About this semester

After a couple of corona semesters, the forthcoming one seems to be unaffected by any viruses, and things are back to normal. So right now, at the end of the spring semester, we plan for a semester in a standard, non-corona set-up.

We should, however, keep in mind the the virus plague is not over yet and right now, towards end of June, the infection rates go up in many countries throughout Europe. Currently, there seems politically no push towards (re-)introducing restrictions, as the variants responsible for the current rise in incidences are of a ``milder’’ variety. So no cause of alarm, they say.

I suspect, however, not even experts can foresee the future, and they base their prognostications of what will happen next autumn on what had happened last autumn. Still, the rise is disquieting, because at the beginning of this year, experts seems sure, that at least it will be a hassle-free summer, perhaps or probably there might be a next wave in autumn or winter, but in the meantime, we can all forget about viruses. But now the numbers are rising already before the calendaric summer has started.

So we can hope for a normal and relaxed semester, but keep in mind it could turn out otherwise (again).


Lectures will be held the way it used to be before corona, if someone still remembers, i.e., in the lecture hall.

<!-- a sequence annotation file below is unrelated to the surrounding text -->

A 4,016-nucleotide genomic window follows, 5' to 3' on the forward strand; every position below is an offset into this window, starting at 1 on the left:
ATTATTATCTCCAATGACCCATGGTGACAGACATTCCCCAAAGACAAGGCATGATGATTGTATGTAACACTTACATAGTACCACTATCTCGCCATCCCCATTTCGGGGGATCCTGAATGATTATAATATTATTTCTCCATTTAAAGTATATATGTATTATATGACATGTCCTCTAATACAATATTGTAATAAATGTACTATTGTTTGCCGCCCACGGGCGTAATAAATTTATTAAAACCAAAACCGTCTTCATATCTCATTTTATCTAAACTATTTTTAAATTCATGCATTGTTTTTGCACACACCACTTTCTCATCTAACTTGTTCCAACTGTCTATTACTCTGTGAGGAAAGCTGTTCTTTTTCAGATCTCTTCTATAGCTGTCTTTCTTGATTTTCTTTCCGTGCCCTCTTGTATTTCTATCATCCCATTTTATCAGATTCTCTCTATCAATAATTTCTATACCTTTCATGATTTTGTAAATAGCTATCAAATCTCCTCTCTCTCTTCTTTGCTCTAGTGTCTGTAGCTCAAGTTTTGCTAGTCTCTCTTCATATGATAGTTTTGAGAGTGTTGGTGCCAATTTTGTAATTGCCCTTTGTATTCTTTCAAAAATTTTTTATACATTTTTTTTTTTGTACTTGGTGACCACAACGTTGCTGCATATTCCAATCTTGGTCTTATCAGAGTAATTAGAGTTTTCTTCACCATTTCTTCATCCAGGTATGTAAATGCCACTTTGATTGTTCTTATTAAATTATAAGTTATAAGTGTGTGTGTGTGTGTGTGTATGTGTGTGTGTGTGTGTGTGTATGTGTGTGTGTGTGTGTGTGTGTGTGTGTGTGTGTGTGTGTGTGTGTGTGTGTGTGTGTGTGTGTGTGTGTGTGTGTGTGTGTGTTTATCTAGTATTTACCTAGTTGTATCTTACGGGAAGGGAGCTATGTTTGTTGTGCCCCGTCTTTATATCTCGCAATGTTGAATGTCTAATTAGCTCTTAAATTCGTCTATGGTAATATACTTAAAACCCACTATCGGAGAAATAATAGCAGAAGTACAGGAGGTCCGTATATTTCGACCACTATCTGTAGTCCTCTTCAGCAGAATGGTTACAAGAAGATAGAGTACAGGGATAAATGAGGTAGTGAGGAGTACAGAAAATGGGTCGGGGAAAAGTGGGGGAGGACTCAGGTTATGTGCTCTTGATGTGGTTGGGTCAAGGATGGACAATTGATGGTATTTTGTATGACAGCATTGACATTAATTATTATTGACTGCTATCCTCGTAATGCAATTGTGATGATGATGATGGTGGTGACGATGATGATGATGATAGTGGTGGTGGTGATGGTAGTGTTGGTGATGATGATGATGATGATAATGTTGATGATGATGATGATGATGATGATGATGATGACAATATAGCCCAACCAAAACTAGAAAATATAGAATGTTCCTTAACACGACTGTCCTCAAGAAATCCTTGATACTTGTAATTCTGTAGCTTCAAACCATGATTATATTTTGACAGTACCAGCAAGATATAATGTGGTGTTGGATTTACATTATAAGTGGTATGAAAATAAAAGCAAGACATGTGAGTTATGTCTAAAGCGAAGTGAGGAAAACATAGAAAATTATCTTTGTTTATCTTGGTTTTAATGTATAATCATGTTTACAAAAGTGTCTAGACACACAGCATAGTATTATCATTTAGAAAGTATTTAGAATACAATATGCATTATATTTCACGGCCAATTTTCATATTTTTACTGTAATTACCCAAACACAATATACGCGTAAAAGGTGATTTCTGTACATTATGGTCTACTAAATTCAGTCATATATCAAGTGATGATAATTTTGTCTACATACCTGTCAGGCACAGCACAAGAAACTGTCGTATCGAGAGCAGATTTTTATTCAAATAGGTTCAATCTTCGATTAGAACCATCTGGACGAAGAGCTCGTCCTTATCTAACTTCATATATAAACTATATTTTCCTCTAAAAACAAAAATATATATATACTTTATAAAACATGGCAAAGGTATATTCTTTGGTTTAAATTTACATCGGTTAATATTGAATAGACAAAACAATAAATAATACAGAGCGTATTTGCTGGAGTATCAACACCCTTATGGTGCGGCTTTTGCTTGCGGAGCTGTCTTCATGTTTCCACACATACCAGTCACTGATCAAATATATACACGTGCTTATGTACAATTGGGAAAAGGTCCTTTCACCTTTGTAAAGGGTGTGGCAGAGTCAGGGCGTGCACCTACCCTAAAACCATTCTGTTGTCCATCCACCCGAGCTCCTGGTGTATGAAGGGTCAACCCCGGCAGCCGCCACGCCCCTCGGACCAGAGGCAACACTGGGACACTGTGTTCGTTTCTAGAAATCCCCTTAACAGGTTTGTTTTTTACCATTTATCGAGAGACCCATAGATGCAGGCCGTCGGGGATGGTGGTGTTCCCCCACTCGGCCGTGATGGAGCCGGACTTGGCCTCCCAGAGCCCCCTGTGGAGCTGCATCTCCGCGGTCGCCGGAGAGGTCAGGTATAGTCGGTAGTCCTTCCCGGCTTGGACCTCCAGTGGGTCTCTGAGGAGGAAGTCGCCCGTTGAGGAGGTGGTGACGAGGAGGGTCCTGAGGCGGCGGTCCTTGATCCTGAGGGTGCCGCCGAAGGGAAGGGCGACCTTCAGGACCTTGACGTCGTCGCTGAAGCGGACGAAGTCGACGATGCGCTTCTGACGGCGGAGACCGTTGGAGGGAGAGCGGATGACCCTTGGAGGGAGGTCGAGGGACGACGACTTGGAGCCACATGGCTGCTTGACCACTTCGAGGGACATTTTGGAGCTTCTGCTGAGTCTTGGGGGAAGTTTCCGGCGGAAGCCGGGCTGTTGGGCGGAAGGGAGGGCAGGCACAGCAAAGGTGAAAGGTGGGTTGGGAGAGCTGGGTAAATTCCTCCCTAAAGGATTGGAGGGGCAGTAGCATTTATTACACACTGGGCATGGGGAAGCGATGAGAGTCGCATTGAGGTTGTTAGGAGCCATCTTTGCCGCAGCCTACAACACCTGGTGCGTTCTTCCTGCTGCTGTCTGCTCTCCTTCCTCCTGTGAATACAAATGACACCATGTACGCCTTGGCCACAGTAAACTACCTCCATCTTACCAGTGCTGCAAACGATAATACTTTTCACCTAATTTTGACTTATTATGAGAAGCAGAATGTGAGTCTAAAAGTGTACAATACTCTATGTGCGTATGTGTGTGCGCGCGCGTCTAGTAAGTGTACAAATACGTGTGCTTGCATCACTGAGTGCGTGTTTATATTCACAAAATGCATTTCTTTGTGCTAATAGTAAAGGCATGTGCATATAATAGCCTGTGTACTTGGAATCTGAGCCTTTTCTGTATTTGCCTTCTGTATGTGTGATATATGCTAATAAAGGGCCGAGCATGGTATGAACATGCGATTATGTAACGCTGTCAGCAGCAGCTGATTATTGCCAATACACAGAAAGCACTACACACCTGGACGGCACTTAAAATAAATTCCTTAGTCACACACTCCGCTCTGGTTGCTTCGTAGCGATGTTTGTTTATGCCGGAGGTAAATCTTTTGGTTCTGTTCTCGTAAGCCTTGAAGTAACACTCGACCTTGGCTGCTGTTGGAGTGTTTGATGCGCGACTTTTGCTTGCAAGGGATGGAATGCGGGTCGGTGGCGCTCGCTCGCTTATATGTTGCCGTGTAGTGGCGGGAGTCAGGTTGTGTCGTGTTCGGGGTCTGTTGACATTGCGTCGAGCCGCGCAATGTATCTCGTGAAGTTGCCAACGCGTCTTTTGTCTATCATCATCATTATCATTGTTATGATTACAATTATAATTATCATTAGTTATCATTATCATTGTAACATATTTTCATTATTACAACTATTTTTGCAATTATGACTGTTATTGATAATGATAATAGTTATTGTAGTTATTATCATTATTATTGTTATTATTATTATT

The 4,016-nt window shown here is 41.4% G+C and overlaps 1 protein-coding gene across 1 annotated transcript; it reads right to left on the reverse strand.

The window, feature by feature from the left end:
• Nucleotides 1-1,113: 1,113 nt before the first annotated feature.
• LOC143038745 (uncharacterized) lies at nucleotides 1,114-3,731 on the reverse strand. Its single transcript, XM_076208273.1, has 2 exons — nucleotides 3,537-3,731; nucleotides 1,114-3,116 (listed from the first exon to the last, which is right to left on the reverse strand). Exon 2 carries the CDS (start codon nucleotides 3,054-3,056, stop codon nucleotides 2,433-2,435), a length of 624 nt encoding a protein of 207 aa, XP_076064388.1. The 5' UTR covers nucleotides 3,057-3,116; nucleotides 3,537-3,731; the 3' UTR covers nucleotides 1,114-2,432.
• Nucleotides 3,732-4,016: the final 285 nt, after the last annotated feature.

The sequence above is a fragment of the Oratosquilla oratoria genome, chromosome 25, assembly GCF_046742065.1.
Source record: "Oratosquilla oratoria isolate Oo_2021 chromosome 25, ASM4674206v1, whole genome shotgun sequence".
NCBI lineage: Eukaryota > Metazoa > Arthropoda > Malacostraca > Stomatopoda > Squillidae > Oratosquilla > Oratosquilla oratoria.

One perhaps positive effect of the virus times was that many lectures produced video-ed versions of the presentations, like screencasts or recorded lectures. This lecture as well. We will not make a new version of the videos, there is no reason for doing that, but will link in the versions produced mostly 2020, uploaded at youtube.


The lecture will be given in Norwegian, at least that’s the plan. It’s actually my first lecture ever given in Norwegian. We have to see how it goes. If it’s incomprehensible, or the pronounciations unbearable, we’ll have to consider alternative solutions. In these (inofficial) pages, however, I’ll write in English, it takes too much time otherwise.

Exercises and group work

The videos are a fine supplementary information and format. Though reading the book and in particular doing the exercises is central for mastering the material. I like to compare that with learning to play the guitar. No particular reason for exactly choosing guitars as comparison, except that at the moment and since some time I try to learn doing that. Of course one can watch and listen to Eric Clapton, Andrés Segovia, or Eddie van Halen on youtube (or whatever your top guitar hero might be), maybe watching the close-ups of the finger plays, or listening to some guitar teacher. That may be instructive, watching and reading and listening may help to correct the way you hold your guitar or your fingers, or you may see new techniques, and it sure will be inspiring and motivating, to see and listen to some masters.

But unless one strums the six strings with one’s own fingers, starting with simple chords, and gradually advancing the level of difficulty, one will never get far.

And the same here. Therefore, doing the exercises is important!

Learning is not the product of teaching. Learning is the product of the activity of learners. (John Holt)


Worklist algorithms

12 minute read

A small amount of background information (best read in the context of the first sets)

Y Y?

17 minute read

or why Y?

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Mono- vs. polymorphic let

10 minute read

In the lecture, we covered type inference for generic polymorphism in a typed calculus with higher-order functions, including recursive functions and let-bin...

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